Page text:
If you ever want to find out just how wedded people are to their pet propositions, regardless of facts or data, go ahead and challenge one of their preconceived convictions – and then observe the reaction.
And since, today, the most all-encompassing – and costly – conjecture of all scientific history is the mythological creed of man-induced “climate change,” I knew that when I gave that sacred cow a good, swift kick, all hell was going to break loose.
Too bad for the defenders of this dogma, though, that everything they’ve bloviated about is nothing more than balderdash. And while I certainly don’t have the space and time to thoroughly discuss all of it, let’s at least examine a bit of it.
Regarding my presentation of the satellite data that proves the Earth hasn’t warmed in nearly 20 years, as well as the “Petition Project” that demonstrates that the scientific community is anything but a “consensus” regarding these topics, one reader opined:
“You cannot cite www.climatedepot.com as a credible source as a counter to hundreds of actual scientific studies. … Similarly, the ‘petition project’ is a sham project whereby ‘experts’ sign a petition though their criteria for being designated an expert is merely having an undergrad college degree in a ‘relevant’ field. … Citing two sham websites (as your only sources) eliminates any credibility you would have had.” (“CowboyHumphrey,” WTE online comments, Sept. 8).
But observe that Mr. “CowboyHumphrey” makes no attempt to actually challenge the RSS data – he merely attacks one of the websites on which it was posted as not being a “credible source.” Hmmm … Whatever happened to the Good Ole Days when people actually tried refuting the evidence? That would certainly be “scientific,” would it not? As we shall see, though, a respect for facts and data do not seem to be a value for these Hot Air Hooligans.
As for the Petition Project: All of the science classifications included ARE “relevant” to the “climate change” debate. After all, if you want to go around spewing to the world that your computer model predicts impending doom, what’s wrong with a computer scientist having something to say about the way you programmed your computer?
Or if you’re blustering about the impact of carbon dioxide on the troposphere, what’s wrong with getting an atmospheric scientist’s take on the matter?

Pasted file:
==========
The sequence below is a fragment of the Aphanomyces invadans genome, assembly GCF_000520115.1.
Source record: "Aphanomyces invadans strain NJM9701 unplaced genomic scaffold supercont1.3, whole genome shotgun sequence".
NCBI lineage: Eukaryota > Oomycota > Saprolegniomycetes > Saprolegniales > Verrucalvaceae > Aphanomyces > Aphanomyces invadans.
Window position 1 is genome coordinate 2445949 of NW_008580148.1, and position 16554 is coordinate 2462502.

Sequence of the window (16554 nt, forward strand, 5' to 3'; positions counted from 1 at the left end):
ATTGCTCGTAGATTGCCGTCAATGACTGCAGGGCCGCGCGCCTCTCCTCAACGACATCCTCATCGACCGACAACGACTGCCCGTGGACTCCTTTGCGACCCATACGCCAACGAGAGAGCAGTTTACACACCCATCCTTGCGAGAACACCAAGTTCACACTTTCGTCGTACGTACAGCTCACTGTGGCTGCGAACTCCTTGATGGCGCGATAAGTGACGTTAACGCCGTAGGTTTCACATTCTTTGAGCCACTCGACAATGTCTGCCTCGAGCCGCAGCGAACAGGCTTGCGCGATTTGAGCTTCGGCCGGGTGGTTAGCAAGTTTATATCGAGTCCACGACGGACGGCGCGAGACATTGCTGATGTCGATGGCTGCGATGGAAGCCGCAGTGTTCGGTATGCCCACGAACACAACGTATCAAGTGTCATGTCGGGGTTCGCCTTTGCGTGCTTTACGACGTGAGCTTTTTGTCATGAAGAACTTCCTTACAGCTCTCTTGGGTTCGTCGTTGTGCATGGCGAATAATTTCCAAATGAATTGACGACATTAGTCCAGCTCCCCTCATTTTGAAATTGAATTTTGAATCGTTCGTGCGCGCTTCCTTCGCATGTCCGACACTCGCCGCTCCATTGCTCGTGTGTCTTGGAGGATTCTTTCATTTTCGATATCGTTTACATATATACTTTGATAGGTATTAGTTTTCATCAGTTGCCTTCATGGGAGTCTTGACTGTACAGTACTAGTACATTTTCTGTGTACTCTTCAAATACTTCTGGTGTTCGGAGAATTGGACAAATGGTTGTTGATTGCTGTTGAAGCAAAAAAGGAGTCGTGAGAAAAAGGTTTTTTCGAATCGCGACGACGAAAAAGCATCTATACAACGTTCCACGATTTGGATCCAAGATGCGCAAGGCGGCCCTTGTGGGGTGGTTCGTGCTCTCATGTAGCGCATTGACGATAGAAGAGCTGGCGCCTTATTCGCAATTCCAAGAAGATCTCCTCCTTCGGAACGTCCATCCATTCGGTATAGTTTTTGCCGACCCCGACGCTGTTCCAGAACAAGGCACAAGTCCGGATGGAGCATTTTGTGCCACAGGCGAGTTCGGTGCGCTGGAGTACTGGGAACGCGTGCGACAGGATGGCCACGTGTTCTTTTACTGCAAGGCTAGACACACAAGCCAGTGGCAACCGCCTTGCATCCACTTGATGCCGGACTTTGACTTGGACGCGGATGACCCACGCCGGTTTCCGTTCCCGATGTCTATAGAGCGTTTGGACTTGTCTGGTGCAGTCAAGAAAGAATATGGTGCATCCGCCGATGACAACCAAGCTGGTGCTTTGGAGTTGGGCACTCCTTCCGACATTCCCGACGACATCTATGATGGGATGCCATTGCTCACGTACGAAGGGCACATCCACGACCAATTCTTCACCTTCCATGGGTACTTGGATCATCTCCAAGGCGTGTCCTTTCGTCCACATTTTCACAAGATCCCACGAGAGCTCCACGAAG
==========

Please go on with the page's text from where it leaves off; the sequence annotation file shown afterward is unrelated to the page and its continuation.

But another online commentator has a decidedly different opinion, where he also challenges the validity of the statements of those 31,487 scientists:
“That figure is skewed that its not climate scientist but anyone could sign it. also when they say that 97 percent of scientists agree they mean so should say 97 percent of scientific articles published support climate change.” [sic] (“Wesley Scott Frain,” WTE online comments, Sept. 8.)
Really, Mr. Frain? That “97 percent consensus” swill you trot out is as bogus as it gets. Here’s the two main sources for how that figure was conjured up:
– “We compiled a database of 1,372 climate researchers based on authorship of scientific assessment reports and membership on multi-signatory statements about anthropogenic climate change.” (W.R.L. Anderegg, “Expert credibility in climate change,” Proceedings of the National Academy of Sciences, www.pnas.org, July 6, 2010)
Next, Mr. Anderegg established a criterion that “a researcher must have authored a minimum of 20 climate publications to be considered a climate researcher, thus reducing the database to 908 researchers.” Then – and only then – he “discovered” that “97 percent of self-identified actively publishing climate scientists agree with the tenets of (anthropogenic climate change).”
So: “97 percent of scientists agree”… UNLESS you’ve only written 19 or fewer papers. Which proves nothing, except that “scientists” in desperate need of government funding grants can produce a whole lot of swill.